Most COVID-19 tests in Germany no longer free of charge


BERLIN, June 30 (Xinhua) -- A new regulation came into force in Germany on Thursday that means COVID-19 tests are no longer free for most residents.

Under the regulation, tests continue to be free of charge for children under five, people who cannot be vaccinated for medical reasons, and visitors to hospitals and inpatient care facilities.

However, people attending large indoor events, as well as contact persons of elderly people over 60 and of people among high-risk groups must now pay a contribution of 3 euros (3.13 U.S. dollars) per test.

"The tests are valuable, they are important," Minister of Health Karl Lauterbach told public broadcaster ZDF. "I would have liked to continue offering them completely free of charge, but we could no longer afford that."

According to Lauterbach, the cost of the tests had reached around 1 billion euros per month. With cases expected to increase in the autumn, it is economically unfeasible for the government to continue covering expenses for tests, Lauterbach said.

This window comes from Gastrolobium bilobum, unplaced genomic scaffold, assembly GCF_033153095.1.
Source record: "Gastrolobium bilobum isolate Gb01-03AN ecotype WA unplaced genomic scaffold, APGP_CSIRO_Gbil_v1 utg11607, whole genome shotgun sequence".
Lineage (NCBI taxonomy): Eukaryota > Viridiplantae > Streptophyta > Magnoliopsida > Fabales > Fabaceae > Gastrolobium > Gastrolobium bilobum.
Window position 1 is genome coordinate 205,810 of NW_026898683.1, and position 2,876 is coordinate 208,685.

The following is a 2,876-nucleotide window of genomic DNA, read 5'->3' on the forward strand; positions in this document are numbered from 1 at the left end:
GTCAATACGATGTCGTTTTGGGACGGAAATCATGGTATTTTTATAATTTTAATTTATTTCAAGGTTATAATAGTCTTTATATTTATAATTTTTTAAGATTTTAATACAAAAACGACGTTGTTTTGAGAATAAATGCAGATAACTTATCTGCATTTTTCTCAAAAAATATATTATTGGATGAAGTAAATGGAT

As elsewhere in Europe, COVID-19 figures in Germany have recently risen again due to the more contagious Omicron variant BA.5. Within a week, the country's seven-day COVID-19 incidence rate climbed from 533 to around 669 infections per 100,000 inhabitants on Thursday, according to the Robert Koch Institute (RKI) for infectious diseases.

The Omicron sub-lineage BA.5 became the dominant COVID-19 variant in Germany last week, accounting for around half of infections, RKI said.

The health minister will present the country's COVID-19 health measures for the coming fall after examining the results of an expert report on the effectiveness of past COVID-19 measures, due to be presented on Friday.

Although Germany was one of the last countries in the European Union to drop restrictions for travelers entering from another EU member state, most restrictions on public life have now been lifted. (1 euro = 1.04 U.S. dollars)

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